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Extension Toxicology Network

A Pesticide Information Project of Cooperative Extension Offices of Cornell University, Michigan State University, Oregon State University, and University of California at Davis. Major support and funding was provided by the USDA/Extension Service/National Agricultural Pesticide Impact Assessment Program.


Publication Date: 9/93


Trade names for commercial products containing iprodione include Kidon, Rovral, Chipco 26019, LFA 2043, NRC 910, DOP 500F, and Verison. The compound is used in formulations with numerous other fungicides such as thiabendazole and carbendazim. It is compatible with most other pesticides.


Iprodione is a dicarboximide contact fungicide used to control a wide variety of crop diseases. It is used on vegetables, ornamentals, pome and stone fruit, root crops, cotton and sunflowers to control a wide variety of fungal pests. It may also be used as a post harvest fungicide and as a seed treatment. Iprodione inhibits the germination of spores and the growth of the fungal mat (mycelium).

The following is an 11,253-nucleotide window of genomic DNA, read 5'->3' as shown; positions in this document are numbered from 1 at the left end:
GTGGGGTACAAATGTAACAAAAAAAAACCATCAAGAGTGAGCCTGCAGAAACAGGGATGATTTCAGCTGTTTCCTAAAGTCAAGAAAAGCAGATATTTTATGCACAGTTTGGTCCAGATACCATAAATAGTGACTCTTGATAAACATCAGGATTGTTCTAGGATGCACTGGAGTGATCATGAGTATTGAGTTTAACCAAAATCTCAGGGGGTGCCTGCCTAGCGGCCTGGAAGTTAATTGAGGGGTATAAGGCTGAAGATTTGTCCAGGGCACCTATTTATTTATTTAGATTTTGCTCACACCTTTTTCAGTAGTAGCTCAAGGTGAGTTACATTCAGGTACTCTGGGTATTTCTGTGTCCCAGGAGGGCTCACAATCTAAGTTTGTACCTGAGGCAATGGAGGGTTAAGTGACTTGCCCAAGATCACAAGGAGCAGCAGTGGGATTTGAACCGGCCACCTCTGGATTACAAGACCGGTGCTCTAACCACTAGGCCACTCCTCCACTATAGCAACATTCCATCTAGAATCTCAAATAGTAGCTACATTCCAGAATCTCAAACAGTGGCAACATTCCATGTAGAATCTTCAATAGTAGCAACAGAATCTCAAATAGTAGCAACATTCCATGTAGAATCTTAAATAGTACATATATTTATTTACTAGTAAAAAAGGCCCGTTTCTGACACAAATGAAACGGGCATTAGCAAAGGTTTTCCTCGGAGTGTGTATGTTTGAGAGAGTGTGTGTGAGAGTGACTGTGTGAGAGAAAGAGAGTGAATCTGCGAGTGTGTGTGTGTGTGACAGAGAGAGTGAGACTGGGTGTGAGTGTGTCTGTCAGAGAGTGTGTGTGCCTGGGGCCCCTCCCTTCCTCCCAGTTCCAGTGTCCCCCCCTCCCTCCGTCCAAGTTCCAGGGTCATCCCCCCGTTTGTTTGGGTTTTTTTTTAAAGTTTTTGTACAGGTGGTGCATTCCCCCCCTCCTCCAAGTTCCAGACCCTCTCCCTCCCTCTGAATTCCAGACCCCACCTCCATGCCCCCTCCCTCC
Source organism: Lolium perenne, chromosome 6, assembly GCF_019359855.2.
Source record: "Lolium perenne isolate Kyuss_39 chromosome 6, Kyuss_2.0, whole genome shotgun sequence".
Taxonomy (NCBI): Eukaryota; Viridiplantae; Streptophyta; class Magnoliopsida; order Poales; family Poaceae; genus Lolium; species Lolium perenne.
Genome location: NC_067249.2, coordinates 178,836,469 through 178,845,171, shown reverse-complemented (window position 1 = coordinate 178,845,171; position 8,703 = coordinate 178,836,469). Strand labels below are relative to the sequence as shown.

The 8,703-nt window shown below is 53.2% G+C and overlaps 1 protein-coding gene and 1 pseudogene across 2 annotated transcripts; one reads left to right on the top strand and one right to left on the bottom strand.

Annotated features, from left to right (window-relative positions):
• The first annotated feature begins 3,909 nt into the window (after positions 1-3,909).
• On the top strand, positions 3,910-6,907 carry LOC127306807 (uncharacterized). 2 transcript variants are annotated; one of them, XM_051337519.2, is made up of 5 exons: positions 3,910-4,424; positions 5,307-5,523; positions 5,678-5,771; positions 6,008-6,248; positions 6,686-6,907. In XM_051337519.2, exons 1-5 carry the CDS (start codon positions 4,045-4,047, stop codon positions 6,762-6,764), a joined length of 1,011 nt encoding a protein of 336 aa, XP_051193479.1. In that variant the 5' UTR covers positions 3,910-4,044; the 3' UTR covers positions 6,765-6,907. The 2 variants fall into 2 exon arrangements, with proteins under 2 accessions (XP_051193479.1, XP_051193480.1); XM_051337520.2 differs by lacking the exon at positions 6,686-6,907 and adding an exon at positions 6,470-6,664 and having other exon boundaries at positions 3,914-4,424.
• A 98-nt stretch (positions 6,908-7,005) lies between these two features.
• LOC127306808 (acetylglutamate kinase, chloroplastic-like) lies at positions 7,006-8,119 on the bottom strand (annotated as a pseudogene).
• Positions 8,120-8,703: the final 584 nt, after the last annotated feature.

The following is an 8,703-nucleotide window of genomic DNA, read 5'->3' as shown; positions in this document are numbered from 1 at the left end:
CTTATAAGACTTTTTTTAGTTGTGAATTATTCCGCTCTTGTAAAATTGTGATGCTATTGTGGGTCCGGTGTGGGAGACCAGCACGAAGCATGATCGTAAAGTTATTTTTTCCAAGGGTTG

Chipco 26019 is a Restricted Use Pesticide (RUP) for spring and summer diseases on turf and ornamentals. The use of Rovral is also restricted to various diseases on fruit, vegetables and some crops. Most other products containing iprodione are general use pesticides. RUPs may be purchased and used only by certified applicators.



Iprodione is a slightly toxic compound and carries the signal word CAUTION on the label.

The oral LD50 for iprodione is 3,500 mg/kg in rats, 4,000 mg/kg in mice, and greater than 4,400 mg/kg in rabbits (1). No dermal toxic effects were noted at doses of 2,500 mg/kg in the rat and at 1,000 mg/kg in the rabbit (3). Inhalation toxicity is also low for this compound. The inhalation LC50 for iprodione (4-h) is greater than 3.3 mg/l in the rat (3).


Rats fed high doses of iprodione (1,000 mg/kg) for a year and an half suffered no ill effects. Dogs fed even higher doses (2400 mg/kg) for the same period of time did not develop any adverse effects from the pesticide either (3). These results seem to contradict the results found in other studies listed below, therefore the risk of toxicity to humans from low level chronic exposure to the compound is impossible to evaluate.

Reproductive Effects